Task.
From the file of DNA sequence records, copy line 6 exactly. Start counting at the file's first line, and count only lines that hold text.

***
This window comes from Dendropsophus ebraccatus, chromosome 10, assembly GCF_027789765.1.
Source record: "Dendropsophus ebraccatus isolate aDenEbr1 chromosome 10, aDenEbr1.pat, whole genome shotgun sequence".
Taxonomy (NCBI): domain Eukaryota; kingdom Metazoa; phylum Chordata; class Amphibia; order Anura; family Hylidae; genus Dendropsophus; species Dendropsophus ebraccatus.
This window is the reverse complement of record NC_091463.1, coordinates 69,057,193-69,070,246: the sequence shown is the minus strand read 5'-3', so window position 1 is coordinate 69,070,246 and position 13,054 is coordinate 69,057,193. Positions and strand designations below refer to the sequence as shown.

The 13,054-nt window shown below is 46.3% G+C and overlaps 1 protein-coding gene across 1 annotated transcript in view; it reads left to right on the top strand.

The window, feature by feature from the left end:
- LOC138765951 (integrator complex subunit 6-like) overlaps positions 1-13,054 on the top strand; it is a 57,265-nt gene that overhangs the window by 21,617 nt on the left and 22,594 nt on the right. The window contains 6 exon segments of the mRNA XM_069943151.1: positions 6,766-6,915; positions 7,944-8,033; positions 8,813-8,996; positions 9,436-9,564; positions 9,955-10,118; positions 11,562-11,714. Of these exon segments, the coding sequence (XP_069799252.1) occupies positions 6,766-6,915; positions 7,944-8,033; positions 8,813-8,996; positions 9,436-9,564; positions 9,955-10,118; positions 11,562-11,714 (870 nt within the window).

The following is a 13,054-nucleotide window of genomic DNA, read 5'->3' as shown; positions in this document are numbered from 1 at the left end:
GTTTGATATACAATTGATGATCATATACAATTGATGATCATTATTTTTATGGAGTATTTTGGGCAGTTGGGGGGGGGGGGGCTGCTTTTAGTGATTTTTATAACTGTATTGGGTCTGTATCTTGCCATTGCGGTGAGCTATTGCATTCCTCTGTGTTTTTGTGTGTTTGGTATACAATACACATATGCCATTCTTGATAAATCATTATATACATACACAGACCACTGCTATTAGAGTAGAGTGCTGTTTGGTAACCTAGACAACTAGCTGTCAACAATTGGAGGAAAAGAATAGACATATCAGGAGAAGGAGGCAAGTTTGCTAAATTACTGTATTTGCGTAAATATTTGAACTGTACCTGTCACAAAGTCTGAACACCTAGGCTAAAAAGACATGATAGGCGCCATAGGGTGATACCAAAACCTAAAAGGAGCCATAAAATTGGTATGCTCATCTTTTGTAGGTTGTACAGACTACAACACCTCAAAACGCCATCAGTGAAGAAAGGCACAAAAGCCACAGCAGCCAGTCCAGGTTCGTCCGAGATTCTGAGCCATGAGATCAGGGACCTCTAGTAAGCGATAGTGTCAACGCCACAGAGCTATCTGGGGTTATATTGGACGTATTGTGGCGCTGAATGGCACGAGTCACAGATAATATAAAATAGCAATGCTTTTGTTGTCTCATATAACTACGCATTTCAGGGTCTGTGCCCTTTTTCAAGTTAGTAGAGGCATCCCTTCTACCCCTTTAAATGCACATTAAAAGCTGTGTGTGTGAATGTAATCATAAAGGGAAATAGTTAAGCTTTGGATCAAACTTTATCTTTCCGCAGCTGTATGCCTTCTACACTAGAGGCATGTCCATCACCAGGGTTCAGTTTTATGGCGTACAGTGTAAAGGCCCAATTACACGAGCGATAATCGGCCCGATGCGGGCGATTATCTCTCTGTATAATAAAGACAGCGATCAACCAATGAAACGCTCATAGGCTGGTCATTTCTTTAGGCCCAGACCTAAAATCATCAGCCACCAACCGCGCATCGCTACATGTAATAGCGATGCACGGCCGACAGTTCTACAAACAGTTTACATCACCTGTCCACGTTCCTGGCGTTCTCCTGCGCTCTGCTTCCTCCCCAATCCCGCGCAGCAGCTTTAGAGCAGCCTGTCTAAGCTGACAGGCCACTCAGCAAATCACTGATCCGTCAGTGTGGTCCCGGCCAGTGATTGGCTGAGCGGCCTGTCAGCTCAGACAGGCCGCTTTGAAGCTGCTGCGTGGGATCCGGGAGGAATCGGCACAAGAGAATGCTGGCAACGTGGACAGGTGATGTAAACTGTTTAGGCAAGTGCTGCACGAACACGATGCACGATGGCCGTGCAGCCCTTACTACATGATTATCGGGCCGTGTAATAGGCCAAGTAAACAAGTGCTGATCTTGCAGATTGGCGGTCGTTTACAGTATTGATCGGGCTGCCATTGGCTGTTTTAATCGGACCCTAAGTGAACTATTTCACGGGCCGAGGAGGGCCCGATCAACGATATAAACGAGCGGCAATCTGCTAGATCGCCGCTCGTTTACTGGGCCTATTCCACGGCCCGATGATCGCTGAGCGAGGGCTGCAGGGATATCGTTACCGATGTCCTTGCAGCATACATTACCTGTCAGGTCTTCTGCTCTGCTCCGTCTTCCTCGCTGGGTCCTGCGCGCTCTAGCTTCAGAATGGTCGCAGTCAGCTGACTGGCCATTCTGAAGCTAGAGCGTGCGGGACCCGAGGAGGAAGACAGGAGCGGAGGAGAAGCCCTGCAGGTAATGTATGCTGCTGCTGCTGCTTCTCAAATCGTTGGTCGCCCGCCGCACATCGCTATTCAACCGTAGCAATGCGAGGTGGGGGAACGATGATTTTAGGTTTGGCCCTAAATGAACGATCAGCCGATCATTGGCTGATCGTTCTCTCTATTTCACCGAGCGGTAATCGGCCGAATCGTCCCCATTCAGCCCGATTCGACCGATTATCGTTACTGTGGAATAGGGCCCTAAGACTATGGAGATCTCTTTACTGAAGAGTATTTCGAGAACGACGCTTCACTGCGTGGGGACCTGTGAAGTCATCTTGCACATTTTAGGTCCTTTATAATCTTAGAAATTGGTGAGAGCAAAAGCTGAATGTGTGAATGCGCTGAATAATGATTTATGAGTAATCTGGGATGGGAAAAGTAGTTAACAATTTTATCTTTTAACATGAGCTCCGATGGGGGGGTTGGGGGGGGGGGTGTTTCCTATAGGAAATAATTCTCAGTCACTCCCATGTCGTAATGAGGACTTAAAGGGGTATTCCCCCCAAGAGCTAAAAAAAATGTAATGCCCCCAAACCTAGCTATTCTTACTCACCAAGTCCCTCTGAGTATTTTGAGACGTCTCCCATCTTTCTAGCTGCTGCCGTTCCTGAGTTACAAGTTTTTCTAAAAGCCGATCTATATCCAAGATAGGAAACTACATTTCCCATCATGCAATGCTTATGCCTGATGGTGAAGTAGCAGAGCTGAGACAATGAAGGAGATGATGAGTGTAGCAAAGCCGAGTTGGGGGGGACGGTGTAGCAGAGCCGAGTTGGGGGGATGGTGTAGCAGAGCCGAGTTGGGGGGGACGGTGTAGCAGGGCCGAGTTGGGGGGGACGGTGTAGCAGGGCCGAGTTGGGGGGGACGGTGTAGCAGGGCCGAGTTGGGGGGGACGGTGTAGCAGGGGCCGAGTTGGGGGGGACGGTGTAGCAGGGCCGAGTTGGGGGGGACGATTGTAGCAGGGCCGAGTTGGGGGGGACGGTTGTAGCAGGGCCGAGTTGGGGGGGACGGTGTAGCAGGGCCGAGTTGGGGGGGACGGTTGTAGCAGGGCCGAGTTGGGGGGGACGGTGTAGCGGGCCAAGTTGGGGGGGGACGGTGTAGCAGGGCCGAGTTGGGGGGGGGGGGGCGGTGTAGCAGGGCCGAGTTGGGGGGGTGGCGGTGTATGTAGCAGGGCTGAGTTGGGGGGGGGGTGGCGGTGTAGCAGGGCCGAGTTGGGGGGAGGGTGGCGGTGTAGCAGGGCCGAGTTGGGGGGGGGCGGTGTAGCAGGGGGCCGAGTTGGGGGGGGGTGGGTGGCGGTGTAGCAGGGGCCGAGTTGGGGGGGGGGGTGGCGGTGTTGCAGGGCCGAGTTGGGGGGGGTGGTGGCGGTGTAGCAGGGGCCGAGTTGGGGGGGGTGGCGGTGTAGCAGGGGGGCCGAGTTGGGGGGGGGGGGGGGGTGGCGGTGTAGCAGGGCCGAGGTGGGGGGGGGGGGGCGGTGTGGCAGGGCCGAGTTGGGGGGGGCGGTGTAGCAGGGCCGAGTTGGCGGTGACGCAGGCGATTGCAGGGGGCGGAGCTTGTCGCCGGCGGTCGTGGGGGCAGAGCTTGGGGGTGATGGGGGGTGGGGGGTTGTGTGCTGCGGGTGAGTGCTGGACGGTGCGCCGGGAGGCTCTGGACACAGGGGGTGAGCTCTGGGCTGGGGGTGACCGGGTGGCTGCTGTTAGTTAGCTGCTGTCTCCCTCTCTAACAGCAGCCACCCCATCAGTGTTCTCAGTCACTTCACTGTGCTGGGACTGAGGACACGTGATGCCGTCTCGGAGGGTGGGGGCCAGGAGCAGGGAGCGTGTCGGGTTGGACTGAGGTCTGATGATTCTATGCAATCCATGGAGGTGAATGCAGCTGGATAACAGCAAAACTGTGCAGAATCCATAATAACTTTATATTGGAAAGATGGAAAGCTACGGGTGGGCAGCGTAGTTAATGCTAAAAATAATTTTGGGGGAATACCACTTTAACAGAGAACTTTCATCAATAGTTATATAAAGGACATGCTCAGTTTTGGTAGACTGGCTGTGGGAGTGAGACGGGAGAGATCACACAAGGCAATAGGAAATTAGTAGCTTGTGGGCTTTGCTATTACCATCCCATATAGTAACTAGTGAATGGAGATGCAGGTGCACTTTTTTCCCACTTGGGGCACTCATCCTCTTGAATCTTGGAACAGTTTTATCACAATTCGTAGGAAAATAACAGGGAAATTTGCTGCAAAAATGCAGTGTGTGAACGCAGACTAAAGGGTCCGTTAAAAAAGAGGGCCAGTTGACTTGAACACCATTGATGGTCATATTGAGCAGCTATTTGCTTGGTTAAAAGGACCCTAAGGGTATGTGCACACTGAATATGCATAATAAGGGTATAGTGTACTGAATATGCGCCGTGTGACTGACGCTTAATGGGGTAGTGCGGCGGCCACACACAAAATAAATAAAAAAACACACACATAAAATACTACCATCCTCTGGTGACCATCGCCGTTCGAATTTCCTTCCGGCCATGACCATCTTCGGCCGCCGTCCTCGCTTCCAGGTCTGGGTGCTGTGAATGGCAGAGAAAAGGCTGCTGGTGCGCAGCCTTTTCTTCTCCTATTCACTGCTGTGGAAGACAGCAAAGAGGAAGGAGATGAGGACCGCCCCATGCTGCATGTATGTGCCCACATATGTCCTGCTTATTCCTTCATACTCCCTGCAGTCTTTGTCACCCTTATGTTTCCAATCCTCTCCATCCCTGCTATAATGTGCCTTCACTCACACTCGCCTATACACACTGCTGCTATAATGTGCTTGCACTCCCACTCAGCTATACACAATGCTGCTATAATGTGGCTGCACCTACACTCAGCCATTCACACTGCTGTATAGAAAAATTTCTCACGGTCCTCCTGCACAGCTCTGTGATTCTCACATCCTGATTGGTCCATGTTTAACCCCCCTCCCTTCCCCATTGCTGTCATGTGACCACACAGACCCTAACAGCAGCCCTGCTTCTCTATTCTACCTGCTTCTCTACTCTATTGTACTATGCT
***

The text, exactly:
The window, feature by feature from the left end: